37. The High Court and Appeal Court fell into the same error as warned against in Perinçek. The s. 11 order was a rule formulated in general terms, addressed to the world at large. The domestic courts ought still to have considered whether a finding of contempt was justified in these specific circumstances, where: (i) there was no specific identification; (ii) jigsaw identification was only likely to identify to an imprecise, hazily defined, section of the public; (iii) and where there was a significant public interest in the reporting of the Salmond trial. Had it done so, it could not have failed to conclude that a finding of contempt was not necessary when balancing the various interests. That conclusion is further vouched for in the submissions below. The approach taken by the domestic courts is incompatible with the applicant’s Art. 10 rights.

ii. The test of “jigsaw identification” as applied in the applicant’s case breaches the substance of Article 10

38. The way in which the “jigsaw identification” was applied in the applicant’s case was not only unforeseeable, it also breached the substance of Article 10, in that it substantially curtailed the applicant’s ability to report on the salient details of Mr Salmond’s defence.

39. A review of the High Court Opinion is sufficient to indicate that even reporting of Mr Salmond’s defence at a relatively abstract level was sufficient, in the High Court’s Opinion to fall foul of the s. 11 order. In particular, the applicant was held to have breached the order by suggesting: (i) that a complainer CENSORED (that position not having actually been identified), §74; (ii) that a complainer was closely involved in CENSORED, §74; (iii) a complainer was CENSORED, §75; (iv) that a complainer had CENSORED, §77; (v) that a complainer CENSORED.

40. Of very significant relevance, the substance of Alex Salmond’s defence during his trial (and of the applicant’s reporting in relation to that trial) was not simply that the complainers had coordinated their accusations against Mr Salmond. It was relevant – and a matter of great public interest – that those individuals included high-ranking members of the Scottish Government and the SNP. In preventing the applicant from reporting even the relatively oblique details referred to above, the High Court rendered it effectively impossible to report on this matter in a manner which would be intelligible to the general public.

41. This was obliquely acknowledged by the High Court at §62 of the Appeal Court Opinion:
He states that in writing the Yes Minister Fan Fiction article it had been a challenge to work out how to tell the public of the identities without being in contempt. It was not a challenge, it was an impossibility, since doing so would be a breach of the plain terms of the order.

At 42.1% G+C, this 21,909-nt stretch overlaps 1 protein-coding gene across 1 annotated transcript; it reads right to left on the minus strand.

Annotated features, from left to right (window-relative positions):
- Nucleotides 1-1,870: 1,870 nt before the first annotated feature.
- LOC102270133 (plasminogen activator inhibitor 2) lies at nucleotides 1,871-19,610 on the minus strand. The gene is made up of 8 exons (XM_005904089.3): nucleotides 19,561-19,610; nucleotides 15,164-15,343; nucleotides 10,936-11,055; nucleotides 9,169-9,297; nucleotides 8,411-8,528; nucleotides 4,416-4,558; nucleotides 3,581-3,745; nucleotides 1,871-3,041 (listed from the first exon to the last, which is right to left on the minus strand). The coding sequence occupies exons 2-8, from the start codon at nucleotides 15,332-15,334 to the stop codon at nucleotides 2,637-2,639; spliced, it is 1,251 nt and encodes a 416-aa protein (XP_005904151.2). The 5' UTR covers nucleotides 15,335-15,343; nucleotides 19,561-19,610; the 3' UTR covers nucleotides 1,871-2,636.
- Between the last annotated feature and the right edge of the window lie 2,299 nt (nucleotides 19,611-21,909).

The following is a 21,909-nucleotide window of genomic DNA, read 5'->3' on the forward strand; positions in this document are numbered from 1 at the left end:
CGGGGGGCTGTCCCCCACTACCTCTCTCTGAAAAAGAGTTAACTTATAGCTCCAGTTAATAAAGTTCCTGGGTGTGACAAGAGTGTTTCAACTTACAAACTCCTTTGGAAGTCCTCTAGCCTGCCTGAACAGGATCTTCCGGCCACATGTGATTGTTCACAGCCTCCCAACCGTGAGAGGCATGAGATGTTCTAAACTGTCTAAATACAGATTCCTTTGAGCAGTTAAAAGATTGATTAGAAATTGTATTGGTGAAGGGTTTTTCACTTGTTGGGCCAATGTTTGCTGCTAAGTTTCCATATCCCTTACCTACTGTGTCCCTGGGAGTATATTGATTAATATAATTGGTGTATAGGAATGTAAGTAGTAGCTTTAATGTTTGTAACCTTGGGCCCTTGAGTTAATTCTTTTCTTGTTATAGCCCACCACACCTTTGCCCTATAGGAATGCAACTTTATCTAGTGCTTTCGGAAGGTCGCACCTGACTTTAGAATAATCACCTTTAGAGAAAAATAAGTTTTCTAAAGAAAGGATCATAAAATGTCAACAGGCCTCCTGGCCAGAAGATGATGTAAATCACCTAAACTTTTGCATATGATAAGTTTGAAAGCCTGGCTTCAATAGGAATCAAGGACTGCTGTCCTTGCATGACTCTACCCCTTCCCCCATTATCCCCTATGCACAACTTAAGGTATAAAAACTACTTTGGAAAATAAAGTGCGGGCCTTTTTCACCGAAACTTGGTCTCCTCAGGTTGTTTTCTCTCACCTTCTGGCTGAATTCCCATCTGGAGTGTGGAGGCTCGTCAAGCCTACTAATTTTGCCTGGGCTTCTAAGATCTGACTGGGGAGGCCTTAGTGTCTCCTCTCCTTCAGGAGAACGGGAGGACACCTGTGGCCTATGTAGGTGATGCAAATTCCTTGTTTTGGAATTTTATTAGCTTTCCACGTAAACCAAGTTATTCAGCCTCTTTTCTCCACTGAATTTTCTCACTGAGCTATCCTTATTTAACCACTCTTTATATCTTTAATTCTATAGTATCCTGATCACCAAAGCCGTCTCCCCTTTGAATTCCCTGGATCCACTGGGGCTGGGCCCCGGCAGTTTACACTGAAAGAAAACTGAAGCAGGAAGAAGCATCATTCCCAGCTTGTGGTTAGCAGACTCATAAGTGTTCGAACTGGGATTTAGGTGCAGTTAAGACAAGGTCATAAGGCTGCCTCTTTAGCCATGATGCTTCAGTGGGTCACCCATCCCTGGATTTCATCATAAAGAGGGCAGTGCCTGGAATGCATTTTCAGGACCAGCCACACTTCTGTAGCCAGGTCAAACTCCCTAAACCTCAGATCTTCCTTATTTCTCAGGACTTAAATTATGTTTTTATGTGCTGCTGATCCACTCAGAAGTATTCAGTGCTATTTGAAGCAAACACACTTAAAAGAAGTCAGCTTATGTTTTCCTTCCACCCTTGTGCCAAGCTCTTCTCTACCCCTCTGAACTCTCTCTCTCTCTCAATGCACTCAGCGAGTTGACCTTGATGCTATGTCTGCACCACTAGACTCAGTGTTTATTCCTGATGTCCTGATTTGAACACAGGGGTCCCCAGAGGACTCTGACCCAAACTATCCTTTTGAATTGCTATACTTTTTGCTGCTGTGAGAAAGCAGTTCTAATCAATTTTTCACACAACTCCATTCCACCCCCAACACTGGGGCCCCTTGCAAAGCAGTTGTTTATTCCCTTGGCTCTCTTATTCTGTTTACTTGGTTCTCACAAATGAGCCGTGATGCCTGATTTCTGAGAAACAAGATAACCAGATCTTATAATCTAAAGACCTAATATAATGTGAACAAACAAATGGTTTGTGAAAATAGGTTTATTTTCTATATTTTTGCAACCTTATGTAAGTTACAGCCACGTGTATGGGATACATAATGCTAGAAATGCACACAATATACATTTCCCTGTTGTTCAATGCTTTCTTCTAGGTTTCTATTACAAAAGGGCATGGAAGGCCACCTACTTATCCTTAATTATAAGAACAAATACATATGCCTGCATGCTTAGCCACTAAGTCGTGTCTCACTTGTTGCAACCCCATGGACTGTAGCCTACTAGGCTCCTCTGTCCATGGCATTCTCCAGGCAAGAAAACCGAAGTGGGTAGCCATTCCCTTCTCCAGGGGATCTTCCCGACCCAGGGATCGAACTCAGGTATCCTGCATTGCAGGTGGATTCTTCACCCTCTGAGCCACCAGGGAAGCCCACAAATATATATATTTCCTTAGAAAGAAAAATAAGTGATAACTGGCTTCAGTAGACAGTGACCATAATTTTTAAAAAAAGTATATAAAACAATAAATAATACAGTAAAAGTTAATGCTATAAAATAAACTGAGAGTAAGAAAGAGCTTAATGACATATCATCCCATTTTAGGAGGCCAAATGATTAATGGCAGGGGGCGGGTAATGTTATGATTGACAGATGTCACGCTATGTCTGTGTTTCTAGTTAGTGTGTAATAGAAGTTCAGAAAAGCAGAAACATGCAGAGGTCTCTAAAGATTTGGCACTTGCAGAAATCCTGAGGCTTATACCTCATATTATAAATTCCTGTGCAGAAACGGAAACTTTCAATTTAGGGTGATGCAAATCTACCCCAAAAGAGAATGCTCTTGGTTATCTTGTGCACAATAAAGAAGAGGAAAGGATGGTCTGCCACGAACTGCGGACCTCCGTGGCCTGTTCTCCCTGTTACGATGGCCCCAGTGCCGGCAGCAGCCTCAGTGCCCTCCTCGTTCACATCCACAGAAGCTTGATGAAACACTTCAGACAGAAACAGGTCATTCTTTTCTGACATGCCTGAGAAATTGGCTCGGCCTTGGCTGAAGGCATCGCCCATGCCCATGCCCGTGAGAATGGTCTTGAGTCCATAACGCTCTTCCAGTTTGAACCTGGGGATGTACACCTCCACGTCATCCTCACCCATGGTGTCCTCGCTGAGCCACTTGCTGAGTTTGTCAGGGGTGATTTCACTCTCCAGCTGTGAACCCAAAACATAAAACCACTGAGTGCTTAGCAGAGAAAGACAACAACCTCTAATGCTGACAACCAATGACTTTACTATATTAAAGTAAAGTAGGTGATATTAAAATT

42. The Appeal Court’s paraphrasing is not an accurate representation of the applicant’s statement at §54 of his first affidavit: Additional Document No. 10. No reference is made to an intention to tell the public of the identities. Read in context, it is plain that the applicant was seeking to be careful to avoid being in contempt while revealing the alleged conspiracy. As apparently accepted by the Appeal Court, it was indeed impossible to report details of the alleged conspiracy and of the involvement of high-ranking members of the Scottish Government and the SNP without falling foul of the excessive application of the “jigsaw identification” doctrine by the domestic courts.

43. Accordingly, the s. 11 order, as excessively broadly applied in this case, violated the substance of Article 10.

iii. The granting of less protection to the applicant as a new media reporter than the courts granted to what they deemed to be “bona fide” mainstream journalists

44. The applicant accepts at the outset that journalists and others who exercise their freedom of expression have duties and responsibilities, and that they cannot be released from their duty to obey the ordinary criminal law on the basis that Article 10 affords them a cast-iron defence (Pentikäinen v. Finland [GC], no. 11882/10, § 91, 20 October 2015). Those duties and responsibilities apply equally to those using the internet to disseminate news and ideas, and the potential impact of the medium of the internet will be an important factor in considering those duties and responsibilities (see, for instance, Delfi AS v. Estonia [GC], no. 64569/09, §§ 133-134, 16 June 2015; Magyar Tartalomszolgáltatók Egyesülete and Index.hu Zrt v. Hungary, no. 22947/13, § 56, 2 February 2016).

45. But the corollary of that principle is that if journalists using the internet have the same responsibilities as those in the print or broadcast media, then they also have the same rights. That is now the clear and established case-law of this Court: see Delfi AS and Magyar Tartalomszolgáltatók Egyesülete and Index.hu Zrt, both cited above; Magyar Helsinki Bizottság v. Hungary [GC], no. 18030/11, § 168, 8 November 2016; Ahmet Yildirum v. Turkey, no. 3111/10, §§ 49 and 50, 18 December 2012; Cengiz and Others v. Turkey, nos. 48226/10 and 14027/11, §§ 51-52, 1 December 2015). That case-law makes clear that just as internet bloggers and other popular users of social media have the same duties that the established press has, they also enjoy the same protections under Article 10. The protections afforded to the freedom of expression of journalists apply even in circumstances where the publication expresses “hard-hitting criticism”: Sürek v Turkey, nos 23927/94 and 24277/94, 8 July 1999, §61. Equally, expression is protected if it is made in a “polemical and even aggressive tone”: De Haes And Gijsels v Belgium, no. 19983/92, 24 February 1997, §48.

46. Notwithstanding this clear jurisprudence, the High Court of Justiciary held that the applicant was not entitled to the same protections as “mainstream” journalists (whatever that may mean in the contemporary media landscape): Statement of Reasons for Refusing Permission to Appeal to the Supreme Court, Additional Document No. 17 at §4. The Appeal Court Opinion adopts the same approach, noting at § 77: